This video is completely unrelated to the content of this post, but when I'm typing earnestly I like to picture myself like Doogie Howser, MD. It also helps if I listen to the following while writing:
In unrelated business, one of the hardest parts of this shift I'm going through has to do with identity - which is something like what you bring to the world, or at least what makes you worth talking to at parties. At said parties, as a minister I had (and have, for one more month) a designation that got a response: a lot of times people would change the subject when I told them my occupation, but I knew there was always some opinion lying behind their reaction, one way or the other. It was a kind of hook to get people interested in me, or at least a source of narcissistic supply that made me feel like people were interested in me. The fact is, though, that I've always had a love/hate thing with that dynamic - I generally don't want people to direct their love or hate at me based on my occupation. But having preconceived notions projected on you, for good or bad, is really a minister's job as an Icon of Christ. And it was something, and it had become a part of my identity that I'd internalized. I'm already starting to mourn the loss, or recognize the change, or something now that I'm just a student again. Part of it is just a sense of not being that interesting anymore, but my religion and my role as a minister have really been the most important aspects of my identity throughout my adult life, and I'm finding myself a little bit off balance as I'm losing it.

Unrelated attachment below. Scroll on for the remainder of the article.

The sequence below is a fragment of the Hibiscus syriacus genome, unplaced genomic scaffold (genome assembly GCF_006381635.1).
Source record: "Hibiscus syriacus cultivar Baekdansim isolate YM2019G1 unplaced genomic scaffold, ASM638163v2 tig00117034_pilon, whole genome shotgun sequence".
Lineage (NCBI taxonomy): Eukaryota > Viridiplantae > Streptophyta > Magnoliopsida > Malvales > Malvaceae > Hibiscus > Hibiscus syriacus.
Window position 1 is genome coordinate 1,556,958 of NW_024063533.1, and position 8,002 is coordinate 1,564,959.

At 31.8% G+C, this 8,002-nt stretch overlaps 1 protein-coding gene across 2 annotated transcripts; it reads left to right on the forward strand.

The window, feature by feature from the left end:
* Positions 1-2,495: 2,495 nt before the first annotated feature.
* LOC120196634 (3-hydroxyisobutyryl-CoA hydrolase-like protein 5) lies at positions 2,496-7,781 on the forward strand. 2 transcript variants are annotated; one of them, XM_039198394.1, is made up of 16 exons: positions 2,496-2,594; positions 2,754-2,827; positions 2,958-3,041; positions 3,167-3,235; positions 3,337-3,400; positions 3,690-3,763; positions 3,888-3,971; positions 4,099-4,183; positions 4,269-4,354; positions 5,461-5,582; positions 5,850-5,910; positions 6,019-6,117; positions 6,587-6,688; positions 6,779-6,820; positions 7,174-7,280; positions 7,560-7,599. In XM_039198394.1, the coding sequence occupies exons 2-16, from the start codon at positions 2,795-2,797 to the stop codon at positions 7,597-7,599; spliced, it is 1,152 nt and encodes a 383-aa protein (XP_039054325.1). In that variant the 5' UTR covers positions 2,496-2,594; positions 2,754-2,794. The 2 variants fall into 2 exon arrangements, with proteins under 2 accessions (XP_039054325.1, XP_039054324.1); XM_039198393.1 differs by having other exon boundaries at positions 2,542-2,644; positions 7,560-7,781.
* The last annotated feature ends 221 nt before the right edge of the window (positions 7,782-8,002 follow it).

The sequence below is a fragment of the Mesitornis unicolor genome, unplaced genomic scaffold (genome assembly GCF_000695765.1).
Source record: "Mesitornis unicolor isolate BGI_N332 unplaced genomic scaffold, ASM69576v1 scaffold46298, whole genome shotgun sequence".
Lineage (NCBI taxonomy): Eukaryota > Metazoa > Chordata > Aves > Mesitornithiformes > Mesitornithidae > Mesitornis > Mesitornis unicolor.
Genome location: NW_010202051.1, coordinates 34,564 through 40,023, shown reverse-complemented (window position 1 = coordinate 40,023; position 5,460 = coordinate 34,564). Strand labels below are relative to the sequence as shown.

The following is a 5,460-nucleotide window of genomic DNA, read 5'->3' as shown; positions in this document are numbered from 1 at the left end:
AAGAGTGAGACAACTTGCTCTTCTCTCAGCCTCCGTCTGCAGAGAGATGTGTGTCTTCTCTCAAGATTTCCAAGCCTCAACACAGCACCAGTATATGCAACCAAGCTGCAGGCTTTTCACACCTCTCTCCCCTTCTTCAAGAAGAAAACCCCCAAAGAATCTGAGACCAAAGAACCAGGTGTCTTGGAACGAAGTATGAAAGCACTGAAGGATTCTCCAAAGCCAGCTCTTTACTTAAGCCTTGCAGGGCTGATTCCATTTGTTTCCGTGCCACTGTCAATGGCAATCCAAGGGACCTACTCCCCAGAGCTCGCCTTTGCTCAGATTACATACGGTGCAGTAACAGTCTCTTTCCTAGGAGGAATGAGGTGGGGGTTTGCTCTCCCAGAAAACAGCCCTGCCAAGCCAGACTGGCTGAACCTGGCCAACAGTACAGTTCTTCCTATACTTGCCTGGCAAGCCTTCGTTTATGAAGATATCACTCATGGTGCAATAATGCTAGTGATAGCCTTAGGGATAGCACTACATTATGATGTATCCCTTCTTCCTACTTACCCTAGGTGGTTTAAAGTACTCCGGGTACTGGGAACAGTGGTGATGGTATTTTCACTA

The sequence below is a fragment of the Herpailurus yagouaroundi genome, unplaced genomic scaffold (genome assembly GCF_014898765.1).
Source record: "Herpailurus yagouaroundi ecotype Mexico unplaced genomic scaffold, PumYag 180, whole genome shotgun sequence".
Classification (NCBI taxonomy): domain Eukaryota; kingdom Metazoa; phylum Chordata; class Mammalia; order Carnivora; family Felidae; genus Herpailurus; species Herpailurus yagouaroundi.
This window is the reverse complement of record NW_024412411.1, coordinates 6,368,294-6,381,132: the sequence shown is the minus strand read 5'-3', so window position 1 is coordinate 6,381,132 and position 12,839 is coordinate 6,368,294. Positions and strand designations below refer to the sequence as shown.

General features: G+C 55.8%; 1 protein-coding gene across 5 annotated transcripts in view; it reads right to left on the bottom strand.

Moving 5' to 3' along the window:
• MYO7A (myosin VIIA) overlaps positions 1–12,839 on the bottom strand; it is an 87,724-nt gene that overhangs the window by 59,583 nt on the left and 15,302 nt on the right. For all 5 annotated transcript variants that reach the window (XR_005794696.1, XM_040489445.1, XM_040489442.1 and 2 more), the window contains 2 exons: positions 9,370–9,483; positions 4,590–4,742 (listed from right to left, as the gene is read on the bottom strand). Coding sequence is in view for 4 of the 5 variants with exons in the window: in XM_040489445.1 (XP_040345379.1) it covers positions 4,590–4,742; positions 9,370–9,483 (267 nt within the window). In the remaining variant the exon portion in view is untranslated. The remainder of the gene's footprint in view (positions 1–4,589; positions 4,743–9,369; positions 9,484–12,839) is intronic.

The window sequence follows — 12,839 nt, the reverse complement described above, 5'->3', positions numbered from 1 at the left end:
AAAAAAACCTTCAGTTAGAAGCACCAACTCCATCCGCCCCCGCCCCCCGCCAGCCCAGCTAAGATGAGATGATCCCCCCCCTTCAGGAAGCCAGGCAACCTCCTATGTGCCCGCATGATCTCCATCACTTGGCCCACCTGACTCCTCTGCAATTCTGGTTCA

I'm already seeing my sense of self reshaping though. When I was, like, 12, my youth minister gave out certificates to everyone in our group based on some positive contribution they made to humanity (or the church, or something), and he gave me the 'renaissance man' award, because I was interested in just about everything (Nintendo, Phil Collins, swimming, Middle Earth, basketball, Jesus Christ my Lord and Savior, C+C Music Factory...). Somehow that's stuck with me, and I'm finding myself recovering a little bit of it. I actually think that for the last 10 years religion has defined me to an extent that I'm not really comfortable with: it encapsulated my beliefs and spirituality, but also my work and my social circle, and usually what I did in my spare time. I've always bristled against that to some extent, and now I'm finding that I feel better about life when I have my eggs in a variety of baskets. I'm happy to be starting a career that will just be a career, and re-establishing a broad set of interests - triathloning, reading, writing, hiking, music, religion, friends who aren't all Episcopalians or potential converts, cooking meals, cleaning the house while Angel's out bringing home the bacon, dancing in front of the mirror while 'Girls Just Want to Have Fun' is playing and so forth. And I don't feel like I have to shove all of that into one intellectual mold, or write blogs about how it relates to faith in order to be fulfilling my role in the world. So, I'm going to run with that identity for awhile - as the guy who is interested in a lot of different things - and not try to find something to replace my all-consuming religious obsession.